HWInfo is very similar to Speccy, does not give you the ability to change anything but gives you in-depth information about your system. The difference with this app, though, is that while its user interface is far less inviting it delivers what more information. Most importantly, it delivers real-time information from your system sensors.
If you are only interested in what's happening with your CPU then CPU-Z will tell you everything you need to know in a very compact window.
As you might expect from the name, GPUz does exactly the same job as CPU Z except for your graphics card. Both give you read real-time information about clock speed and voltage levels as well as manufacturer and chip number.
DiskCheckup. As you probably know, hard drives come with a self-diagnostic system called SMART. This program provides a fairly easy to understand user interface to view all that information and to perform checks on all of your drives. As I recently experienced, this can provide an invaluable early warning of imminent drive failure.
SpeedFan. As you might guess from the name, this app allows you to monitor and control the speed of the fans in your PC. However, it does far more. You can view real-time data from your CPU, GPU, and hard drives, even going so far as to use SMART data from your drives for diagnostic purposes too.
Recording and streaming
If you intend to share your gaming experiences you will need some way of recording them. Here are apps that will help you live stream, record off-line, or just take screenshots.
FRAPS is a well-known and much loved program for capturing real-time video from PC games. Actually, FRAPS can do it all: it can take screenshots, it can record crazy high-resolution video, and can overlay your frame rate on screen which makes it a handy benchmarking tool.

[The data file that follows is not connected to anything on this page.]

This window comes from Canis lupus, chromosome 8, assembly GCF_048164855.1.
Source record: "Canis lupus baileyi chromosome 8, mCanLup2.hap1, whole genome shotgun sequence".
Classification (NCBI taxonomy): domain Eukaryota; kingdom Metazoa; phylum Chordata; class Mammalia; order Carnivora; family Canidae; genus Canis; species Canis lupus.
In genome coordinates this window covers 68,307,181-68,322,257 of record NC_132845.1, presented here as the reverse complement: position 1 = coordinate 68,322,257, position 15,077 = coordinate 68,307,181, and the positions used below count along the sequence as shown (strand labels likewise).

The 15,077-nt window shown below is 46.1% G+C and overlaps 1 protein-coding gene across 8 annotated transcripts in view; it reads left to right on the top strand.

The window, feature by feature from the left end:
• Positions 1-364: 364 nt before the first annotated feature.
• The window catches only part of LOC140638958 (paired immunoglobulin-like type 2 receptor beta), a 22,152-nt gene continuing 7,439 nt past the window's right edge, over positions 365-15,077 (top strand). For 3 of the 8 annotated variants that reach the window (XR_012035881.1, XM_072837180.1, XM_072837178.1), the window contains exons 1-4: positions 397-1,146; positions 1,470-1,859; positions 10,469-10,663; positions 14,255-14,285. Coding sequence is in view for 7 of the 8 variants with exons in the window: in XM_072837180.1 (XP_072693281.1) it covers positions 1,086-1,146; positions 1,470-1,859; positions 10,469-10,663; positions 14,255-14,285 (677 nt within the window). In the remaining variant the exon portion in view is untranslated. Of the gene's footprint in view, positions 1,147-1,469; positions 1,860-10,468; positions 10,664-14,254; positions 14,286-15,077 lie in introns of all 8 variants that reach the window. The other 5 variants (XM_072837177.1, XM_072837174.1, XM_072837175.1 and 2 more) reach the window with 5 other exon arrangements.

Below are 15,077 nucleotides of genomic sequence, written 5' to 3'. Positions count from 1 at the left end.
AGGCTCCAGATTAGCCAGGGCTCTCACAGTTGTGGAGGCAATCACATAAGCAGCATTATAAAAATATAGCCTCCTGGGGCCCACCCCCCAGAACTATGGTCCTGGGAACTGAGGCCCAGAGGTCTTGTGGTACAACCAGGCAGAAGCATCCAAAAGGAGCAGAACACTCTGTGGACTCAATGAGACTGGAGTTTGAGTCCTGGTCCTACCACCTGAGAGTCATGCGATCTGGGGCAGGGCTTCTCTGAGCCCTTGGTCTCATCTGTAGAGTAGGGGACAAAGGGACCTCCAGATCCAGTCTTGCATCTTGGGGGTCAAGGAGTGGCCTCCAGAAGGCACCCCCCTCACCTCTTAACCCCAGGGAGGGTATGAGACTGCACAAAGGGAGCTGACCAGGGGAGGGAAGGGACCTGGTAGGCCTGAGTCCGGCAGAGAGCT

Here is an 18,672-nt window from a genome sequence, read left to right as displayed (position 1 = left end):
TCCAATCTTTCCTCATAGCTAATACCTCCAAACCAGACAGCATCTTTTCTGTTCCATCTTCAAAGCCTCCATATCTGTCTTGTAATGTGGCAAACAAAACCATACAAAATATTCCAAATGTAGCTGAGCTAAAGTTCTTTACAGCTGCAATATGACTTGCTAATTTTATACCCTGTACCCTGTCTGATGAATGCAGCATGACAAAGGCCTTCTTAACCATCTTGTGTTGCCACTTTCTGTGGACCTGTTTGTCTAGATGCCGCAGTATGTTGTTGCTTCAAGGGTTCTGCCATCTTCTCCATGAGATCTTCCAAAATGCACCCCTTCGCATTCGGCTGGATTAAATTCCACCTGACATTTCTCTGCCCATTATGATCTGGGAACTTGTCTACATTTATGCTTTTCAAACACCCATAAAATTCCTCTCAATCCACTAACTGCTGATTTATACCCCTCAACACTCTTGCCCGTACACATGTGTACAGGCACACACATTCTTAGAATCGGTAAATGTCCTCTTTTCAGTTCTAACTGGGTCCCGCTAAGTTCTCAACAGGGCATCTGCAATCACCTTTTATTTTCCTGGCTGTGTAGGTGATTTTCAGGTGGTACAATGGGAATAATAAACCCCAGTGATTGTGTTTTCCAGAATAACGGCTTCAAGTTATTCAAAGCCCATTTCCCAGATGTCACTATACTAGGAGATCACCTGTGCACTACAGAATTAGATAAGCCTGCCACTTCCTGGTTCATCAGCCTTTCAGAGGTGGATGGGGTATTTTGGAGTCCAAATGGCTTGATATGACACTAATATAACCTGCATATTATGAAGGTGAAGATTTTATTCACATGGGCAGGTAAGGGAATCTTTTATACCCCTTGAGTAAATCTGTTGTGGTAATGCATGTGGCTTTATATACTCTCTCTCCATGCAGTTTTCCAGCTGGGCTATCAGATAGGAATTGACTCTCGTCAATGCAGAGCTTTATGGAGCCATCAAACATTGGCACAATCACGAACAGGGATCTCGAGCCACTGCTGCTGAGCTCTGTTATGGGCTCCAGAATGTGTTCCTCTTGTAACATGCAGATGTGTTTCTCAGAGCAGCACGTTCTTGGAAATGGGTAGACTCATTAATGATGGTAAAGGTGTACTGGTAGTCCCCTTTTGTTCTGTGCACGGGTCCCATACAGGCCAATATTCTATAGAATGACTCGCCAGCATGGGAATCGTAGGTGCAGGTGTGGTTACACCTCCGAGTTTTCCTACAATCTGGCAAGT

You don't normally see VLC in the list of software for gaming PCs. However, one of the things that VLC is adept at doing is capturing and streaming video. VLC can be set up to stream any video coming through the DirectShow software layer in Windows.
This free and open source application is a great screenshot manager stop it can take either fullscreen or selected regions, screenshots can be annotated and uploaded to cloud services like Flickr or Picasa.
Part of the online gaming experience is communicating with other players. Sometimes the built-in communication tools of the game aren't that great and you need to turn to third-party solutions.
Everybody knows Skype, and most of the time it works well enough. Free users can even do conference calls, and so Skype could be a solution for in game communication, even though it isn't tailored for gaming.
TeamSpeak is an old favourite of the gaming world. It supports separate conference call rooms and push to talk voice activation methods for initiating audio. It's free to download and a lot of fun, but you do need to rent or run a TeamSpeak server.
While we all know Steam is a successful online game market it also provides a built-in chat service. This can be a great way of seeing when your gaming contacts are online and interested in playing something.